Sunday, 11 May 2014

London Radical Bookfair - past, present and future

A few years ago three grizzled veterans of the radical book trade, Andrew Burgin (ex-Compendium, ex-Canary Press, dealer in second hand radical books), Tony Zurbrugg (Merlin Press, ex-Africa Book Centre, ex-York Community Books) and me (Ross Bradshaw, Five Leaves Publications, ex-Mushroom Bookshop) and the not-yet-but-soon-to-be grizzled Nik Gorecki of Housmans Bookshop started discussing how to stabilise or revive the remnants of the radical book trade. The discussion was inconclusive, but some time afterwards the Housmans Board (which I was then on) decided to set up what became the Alliance of Radical Booksellers. Our discussions were joined by Mandy Vere, who has been involved with News from Nowhere for the best part of forty years and other bookshops responded enthusiastically.
The ARB was formed at a meeting in Liverpool, as a light-touch organisation co-ordinated by Nik, at a day event which included a presentation on the history of radical bookselling. We also launched the Bread and Roses Award for Radical Publishing. By this time there had been a couple of new shops opening and existing shops were reporting increased trade. Five Leaves did not yet have a bookshop but Ross from Five Leaves, Mandy and Nik formed the Trustees of Bread and Roses and the initial three years of the Award were underwritten by this firm.
David Graeber duly won the first Bread and Roses Award, presented at a social in a trade-union owned pub in London with his book on the debt crisis (published by Melville House). By the next year we were thinking of how to move things forward. It seemed obvious that with a captive group of speakers - those on the B & R shortlist - we had the core of a day event rather than simply a reception to hand over the cheque. Maybe we could add a few stalls? Six? Ten?
We'd noticed how the annual poetry book fair was developing and were aware of the longstanding, and very successful, London Anarchist Bookfair. Suddenly we were talking about a modest London Radical Bookfair, a bit like the Anarchist Bookfair but operating on a wider canvas. Andrew Burgin organised a decent room hire rate for Conway Hall and things were getting more serious. The organising group was to be Andrew, Nik and Ross. Andrew quickly found that he had to drop out as his small Left Unity project turned into a national political party of the same name. Ross had to drop out due to family issues, leaving Nik to organise the first London Radical Book Festival almost on his own, during which he realised that he could go into a zen-like trance and NOT panic about all the things that needed done... For a period it was not looking good. We were wondering whether many people would come, and, if they did, would we reach out to a wider radical community than we were used to. We did not want a radical re-enactment society. A last minute push (particularly a mass email from New Internationalist and Occupy London) brought in the people, lots of them. There were fifty stalls. Conway Hall was packed. Every meeting based on the shortlisted Bread and Roses Award was packed.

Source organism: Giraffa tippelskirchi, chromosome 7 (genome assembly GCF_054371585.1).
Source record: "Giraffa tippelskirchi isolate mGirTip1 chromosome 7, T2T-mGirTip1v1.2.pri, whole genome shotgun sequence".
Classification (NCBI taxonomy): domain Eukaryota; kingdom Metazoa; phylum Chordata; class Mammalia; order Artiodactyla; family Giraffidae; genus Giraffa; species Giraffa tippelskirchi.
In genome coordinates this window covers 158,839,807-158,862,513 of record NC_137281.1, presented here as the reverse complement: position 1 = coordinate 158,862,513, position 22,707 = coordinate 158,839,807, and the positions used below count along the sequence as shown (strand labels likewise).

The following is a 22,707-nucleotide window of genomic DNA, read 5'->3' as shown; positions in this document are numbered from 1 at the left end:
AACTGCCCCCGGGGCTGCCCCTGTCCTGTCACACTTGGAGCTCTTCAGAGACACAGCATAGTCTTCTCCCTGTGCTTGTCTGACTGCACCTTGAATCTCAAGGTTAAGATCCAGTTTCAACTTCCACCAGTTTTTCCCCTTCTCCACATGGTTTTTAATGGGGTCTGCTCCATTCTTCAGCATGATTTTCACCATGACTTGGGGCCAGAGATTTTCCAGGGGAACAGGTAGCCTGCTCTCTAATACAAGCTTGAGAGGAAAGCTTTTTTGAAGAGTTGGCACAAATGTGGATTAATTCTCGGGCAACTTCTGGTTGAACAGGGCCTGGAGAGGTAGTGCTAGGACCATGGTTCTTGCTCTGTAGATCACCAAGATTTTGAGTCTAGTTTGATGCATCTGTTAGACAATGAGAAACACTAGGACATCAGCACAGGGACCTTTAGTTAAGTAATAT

By now the Bread and Roses Award had produced an offspring, the Little Rebels Prize for the best radical children's book, organised by ARB member Letterbox Library. The winning adult book was Scattered Sand by Hsiao-Hung Pai (Verso), a book on Chinese internal-migrant labour. The first Little Rebel prize went to Sarah Garland for her graphic novel Azzi in Between (Frances Lincoln).
Looking down from the stage it was obvious the Bookfair had attracted a younger crowd, a wide range of radical people. Stalls reported good business. But it was too small. At its peak you could not get down the aisles. It was obvious there was a demand, and it was obvious we would have to move to bigger premises. The only, small, problem was an expected disagreement between some anarchists and the Socialist Workers Party.